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Early vs Late Urinary Catheter Removal After Renal Transplantation (ELUCATR)

The safety and scientific validity of this study is the responsibility of the study sponsor and investigators. Listing a study does not mean it has been evaluated by the U.S. Federal Government. Know the risks and potential benefits of clinical studies and talk to your health care provider before participating. Read our disclaimer for details. Identifier: NCT04815954
Recruitment Status : Recruiting
First Posted : March 25, 2021
Last Update Posted : April 9, 2021
Information provided by (Responsible Party):
PAWEŁ STUDNICKI, Medical University of Warsaw

Brief Summary:

The purpose of this study is to compare frequency of UTI, urine leak and need for reoperation in patients after renal transplant with early or delayed Foley catheter removal. The hypothesis of the ELUCATR trial is that there is no need to keep Foley catheter longer than 24 hours after kidney transplant due to lack of significant effect on urological complications (urine leak, ureter strictures). Early removal can also reduce urinary tract infections.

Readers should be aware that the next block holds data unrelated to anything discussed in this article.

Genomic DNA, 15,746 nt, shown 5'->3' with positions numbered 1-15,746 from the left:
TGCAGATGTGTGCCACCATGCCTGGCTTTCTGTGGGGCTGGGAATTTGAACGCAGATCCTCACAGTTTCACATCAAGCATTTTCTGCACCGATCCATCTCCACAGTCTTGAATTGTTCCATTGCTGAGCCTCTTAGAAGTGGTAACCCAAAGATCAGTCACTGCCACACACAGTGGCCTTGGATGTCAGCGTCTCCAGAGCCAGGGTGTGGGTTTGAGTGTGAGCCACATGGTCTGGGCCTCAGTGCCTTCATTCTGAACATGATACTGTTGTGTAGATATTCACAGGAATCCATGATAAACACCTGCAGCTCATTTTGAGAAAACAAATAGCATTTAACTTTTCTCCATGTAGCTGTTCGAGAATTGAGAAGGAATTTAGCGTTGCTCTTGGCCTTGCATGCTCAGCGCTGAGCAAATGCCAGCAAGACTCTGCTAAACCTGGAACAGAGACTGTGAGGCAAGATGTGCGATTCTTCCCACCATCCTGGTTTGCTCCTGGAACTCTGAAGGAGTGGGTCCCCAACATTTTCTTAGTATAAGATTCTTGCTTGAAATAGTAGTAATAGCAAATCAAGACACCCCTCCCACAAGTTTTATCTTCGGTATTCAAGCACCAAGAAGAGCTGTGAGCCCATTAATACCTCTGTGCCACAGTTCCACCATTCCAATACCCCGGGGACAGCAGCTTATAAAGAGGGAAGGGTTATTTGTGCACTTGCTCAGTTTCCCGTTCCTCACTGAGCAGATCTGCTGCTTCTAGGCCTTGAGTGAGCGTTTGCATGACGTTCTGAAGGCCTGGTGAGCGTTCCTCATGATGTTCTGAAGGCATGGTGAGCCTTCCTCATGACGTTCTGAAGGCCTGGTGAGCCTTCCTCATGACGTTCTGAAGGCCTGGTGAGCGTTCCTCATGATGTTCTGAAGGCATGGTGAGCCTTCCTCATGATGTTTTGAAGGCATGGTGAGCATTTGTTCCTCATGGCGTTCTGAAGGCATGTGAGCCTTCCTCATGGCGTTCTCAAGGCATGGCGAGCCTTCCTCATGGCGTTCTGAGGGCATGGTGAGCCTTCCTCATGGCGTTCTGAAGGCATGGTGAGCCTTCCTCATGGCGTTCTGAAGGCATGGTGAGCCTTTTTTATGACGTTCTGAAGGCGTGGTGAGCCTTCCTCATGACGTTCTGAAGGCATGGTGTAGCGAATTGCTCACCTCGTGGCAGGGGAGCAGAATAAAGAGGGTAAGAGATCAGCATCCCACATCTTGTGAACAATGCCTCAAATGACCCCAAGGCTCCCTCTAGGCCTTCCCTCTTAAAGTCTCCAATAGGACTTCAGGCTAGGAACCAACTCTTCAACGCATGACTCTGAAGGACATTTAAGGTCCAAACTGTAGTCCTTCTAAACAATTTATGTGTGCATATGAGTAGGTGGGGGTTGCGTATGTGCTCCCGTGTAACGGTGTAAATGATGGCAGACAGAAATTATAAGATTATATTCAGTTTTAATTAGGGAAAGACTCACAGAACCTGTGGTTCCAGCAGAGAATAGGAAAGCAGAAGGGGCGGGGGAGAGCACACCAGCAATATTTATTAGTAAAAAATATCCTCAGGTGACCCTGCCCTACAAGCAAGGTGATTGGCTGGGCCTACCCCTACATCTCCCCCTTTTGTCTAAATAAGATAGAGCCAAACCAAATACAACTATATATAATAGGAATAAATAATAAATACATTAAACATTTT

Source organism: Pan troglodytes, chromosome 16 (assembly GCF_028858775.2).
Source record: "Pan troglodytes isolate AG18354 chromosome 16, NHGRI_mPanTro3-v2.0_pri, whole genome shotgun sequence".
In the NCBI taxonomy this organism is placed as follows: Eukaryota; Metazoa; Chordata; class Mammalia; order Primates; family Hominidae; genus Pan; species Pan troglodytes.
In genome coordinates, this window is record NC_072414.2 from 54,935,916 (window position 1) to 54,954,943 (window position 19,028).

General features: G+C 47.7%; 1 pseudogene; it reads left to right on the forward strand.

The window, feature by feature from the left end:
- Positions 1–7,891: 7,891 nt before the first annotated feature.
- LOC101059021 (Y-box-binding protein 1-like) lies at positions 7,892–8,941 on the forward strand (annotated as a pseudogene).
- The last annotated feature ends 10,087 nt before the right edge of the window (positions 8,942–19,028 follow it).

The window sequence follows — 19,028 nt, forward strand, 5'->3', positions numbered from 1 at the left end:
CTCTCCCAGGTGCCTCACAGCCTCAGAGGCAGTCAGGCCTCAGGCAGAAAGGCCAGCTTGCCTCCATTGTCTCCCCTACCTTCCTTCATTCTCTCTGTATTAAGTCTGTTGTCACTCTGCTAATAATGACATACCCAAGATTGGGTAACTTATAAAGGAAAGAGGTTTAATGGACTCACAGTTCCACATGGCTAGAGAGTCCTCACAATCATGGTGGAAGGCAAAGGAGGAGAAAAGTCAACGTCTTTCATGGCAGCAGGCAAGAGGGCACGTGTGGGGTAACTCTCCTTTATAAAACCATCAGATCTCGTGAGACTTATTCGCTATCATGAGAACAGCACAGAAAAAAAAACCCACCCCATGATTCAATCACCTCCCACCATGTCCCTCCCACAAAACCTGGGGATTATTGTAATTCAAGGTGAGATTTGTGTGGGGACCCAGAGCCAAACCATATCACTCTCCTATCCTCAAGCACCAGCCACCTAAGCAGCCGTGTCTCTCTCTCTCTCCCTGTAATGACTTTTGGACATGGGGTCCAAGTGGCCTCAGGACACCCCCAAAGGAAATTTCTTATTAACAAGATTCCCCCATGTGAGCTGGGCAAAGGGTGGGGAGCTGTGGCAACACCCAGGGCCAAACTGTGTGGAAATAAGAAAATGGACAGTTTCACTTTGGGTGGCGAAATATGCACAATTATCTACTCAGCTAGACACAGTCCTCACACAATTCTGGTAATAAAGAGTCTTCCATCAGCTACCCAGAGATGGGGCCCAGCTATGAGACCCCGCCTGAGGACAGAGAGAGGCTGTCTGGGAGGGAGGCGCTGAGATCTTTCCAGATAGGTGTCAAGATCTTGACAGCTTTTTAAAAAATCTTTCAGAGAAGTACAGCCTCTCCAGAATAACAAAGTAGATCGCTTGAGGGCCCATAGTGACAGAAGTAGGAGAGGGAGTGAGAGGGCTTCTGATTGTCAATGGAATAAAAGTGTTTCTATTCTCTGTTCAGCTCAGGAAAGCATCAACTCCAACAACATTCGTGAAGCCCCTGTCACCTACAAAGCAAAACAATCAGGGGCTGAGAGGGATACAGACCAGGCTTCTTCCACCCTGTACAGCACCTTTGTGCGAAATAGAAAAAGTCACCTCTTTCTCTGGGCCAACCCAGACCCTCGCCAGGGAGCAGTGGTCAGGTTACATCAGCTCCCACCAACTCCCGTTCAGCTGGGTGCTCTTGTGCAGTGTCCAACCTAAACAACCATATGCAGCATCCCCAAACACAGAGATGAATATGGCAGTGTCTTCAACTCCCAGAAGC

Main advantage of urinary catheter placement is continual diuresis monitoring and lower bladder pressure. Some hypothesize that increased pressure can disrupt ureteroneocystostomy with resultant urinary fistula. Clinical practice is to remove the catheter between 1-10 post-transplant day. Only few studies described removal of Foley catheter in the first 48 hours. There is no level 1 evidence for timing of urinary catheter removal after kidney transplantation.

Urinary tract infection is a common complication after KTx occurring in about 7-80% patients. Studies suggest direct negative effect of UTI on long-term renal allograft function. There are several independent risk factors for developing UTI: female sex, diabetes and obesity. Duration of catheterization is a modifiable risk factor.

Urine leak and ureter stenosis are relatively frequent surgical complications of kidney transplantation. Urine leaks occur in 2-9% of all kidney transplants. Most of them happen within 3 months after surgery. Urinary fistula contributes to mortality and graft loss. Majority of them need intervention with nephrostomy, pigtail ureteral stent or surgery. Anastomotic or ureter stenosis occurs in 3.1% of all kidney transplants and is usually resolved with open ureteroneocystostomy. Diagnosed and treated early, it does not affect patient and graft survival. There are no solid data documenting influence of the urinary bladder catheterization on fistulas, urinomas, ureter strictures and need for reoperation in this set of patients.